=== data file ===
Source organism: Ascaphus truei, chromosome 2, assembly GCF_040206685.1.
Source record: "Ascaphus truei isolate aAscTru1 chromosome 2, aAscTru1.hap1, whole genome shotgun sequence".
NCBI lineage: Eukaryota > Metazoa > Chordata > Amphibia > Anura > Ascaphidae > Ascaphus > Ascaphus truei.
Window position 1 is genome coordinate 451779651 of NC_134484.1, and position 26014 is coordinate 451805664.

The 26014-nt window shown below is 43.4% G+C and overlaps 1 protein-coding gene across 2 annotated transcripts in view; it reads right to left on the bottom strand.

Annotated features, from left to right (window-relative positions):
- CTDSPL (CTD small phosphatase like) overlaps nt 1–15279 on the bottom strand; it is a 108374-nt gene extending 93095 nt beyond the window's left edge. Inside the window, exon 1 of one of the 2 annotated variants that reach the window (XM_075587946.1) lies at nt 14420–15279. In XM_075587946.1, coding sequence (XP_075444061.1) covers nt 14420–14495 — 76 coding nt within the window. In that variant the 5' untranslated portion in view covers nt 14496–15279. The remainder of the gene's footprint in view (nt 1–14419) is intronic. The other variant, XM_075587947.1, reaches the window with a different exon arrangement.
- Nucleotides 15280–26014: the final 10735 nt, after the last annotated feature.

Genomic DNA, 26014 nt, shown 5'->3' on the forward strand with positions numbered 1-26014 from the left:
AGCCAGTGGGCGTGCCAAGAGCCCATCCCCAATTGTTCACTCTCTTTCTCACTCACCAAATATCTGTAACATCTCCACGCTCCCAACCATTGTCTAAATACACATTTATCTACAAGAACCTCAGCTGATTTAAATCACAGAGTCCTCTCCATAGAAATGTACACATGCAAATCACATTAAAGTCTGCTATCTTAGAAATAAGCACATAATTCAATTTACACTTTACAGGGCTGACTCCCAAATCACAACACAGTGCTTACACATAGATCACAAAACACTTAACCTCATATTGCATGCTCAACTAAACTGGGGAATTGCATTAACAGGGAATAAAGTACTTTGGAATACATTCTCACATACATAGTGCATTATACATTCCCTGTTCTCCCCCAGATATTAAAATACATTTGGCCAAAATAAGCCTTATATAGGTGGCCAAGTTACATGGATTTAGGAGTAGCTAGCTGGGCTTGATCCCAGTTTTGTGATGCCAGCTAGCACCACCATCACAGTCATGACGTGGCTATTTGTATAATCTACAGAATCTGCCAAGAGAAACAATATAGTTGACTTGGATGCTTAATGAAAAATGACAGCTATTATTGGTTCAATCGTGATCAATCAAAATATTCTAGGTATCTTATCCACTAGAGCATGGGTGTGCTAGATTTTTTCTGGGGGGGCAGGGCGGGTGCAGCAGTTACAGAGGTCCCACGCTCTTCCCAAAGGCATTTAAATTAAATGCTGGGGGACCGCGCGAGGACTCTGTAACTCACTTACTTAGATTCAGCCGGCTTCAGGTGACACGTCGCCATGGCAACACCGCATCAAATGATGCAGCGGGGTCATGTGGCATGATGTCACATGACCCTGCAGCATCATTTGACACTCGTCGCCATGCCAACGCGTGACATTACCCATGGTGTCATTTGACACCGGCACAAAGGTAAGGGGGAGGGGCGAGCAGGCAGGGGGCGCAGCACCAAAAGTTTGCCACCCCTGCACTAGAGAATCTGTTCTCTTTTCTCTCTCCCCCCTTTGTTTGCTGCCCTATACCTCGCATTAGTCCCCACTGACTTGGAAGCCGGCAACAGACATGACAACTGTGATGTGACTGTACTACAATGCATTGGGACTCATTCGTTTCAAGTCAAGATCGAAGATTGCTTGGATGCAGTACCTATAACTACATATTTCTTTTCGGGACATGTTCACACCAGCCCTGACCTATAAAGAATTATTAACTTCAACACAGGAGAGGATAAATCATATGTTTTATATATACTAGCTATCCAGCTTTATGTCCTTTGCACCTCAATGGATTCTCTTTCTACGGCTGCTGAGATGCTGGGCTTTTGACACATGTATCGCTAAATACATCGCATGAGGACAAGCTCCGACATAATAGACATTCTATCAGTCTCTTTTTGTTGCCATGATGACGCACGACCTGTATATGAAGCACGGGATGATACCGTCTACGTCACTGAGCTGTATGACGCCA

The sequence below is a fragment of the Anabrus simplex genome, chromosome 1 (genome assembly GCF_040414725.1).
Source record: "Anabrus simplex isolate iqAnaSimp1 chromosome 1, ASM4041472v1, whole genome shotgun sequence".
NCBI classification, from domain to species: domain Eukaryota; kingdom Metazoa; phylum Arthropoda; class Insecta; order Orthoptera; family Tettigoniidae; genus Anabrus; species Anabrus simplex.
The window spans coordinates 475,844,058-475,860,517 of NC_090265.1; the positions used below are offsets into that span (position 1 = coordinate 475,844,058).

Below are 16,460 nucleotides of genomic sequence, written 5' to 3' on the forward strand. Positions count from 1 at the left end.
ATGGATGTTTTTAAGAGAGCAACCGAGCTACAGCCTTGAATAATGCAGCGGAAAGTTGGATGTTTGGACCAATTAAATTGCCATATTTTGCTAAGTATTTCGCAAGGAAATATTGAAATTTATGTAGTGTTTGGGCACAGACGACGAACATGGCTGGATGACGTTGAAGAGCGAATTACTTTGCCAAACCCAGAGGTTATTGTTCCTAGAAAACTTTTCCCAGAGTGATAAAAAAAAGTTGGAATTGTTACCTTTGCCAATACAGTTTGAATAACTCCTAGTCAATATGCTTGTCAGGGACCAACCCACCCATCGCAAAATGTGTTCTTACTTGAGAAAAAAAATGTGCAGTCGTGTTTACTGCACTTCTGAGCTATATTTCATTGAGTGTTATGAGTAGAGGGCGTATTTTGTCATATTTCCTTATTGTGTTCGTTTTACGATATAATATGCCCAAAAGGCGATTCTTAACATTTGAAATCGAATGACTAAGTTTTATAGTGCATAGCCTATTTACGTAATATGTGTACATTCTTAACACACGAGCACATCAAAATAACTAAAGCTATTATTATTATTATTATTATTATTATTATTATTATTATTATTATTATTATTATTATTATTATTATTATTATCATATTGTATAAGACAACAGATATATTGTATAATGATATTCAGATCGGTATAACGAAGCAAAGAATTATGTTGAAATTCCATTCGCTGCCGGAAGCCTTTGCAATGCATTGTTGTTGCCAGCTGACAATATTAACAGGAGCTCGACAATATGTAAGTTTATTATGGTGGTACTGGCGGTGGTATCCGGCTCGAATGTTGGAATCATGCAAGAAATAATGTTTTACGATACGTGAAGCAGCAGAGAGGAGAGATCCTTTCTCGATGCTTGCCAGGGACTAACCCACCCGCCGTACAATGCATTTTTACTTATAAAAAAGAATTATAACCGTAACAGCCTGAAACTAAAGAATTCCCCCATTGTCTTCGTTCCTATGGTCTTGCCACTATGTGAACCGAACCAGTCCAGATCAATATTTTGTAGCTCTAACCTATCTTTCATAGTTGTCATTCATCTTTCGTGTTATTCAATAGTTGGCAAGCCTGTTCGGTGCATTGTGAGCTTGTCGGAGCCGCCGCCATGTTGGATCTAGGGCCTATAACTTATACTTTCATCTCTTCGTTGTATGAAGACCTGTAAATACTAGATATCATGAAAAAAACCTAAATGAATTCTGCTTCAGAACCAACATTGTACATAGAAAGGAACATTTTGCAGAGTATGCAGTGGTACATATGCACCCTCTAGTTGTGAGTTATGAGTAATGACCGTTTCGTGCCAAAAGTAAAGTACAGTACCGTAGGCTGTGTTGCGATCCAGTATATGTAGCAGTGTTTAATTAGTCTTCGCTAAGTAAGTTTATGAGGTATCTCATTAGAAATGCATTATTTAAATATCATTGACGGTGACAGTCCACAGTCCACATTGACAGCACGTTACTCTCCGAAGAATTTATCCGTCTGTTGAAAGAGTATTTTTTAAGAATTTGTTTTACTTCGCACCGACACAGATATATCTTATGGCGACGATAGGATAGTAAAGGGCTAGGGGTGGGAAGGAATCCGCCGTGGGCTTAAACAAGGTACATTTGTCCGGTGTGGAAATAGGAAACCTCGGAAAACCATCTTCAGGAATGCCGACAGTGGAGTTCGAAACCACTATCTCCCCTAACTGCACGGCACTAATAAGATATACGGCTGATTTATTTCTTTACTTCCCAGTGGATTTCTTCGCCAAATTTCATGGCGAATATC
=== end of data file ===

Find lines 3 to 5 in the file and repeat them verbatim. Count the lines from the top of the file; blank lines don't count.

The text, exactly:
NCBI lineage: Eukaryota > Metazoa > Chordata > Amphibia > Anura > Ascaphidae > Ascaphus > Ascaphus truei.
Window position 1 is genome coordinate 451779651 of NC_134484.1, and position 26014 is coordinate 451805664.

The 26014-nt window shown below is 43.4% G+C and overlaps 1 protein-coding gene across 2 annotated transcripts in view; it reads right to left on the bottom strand.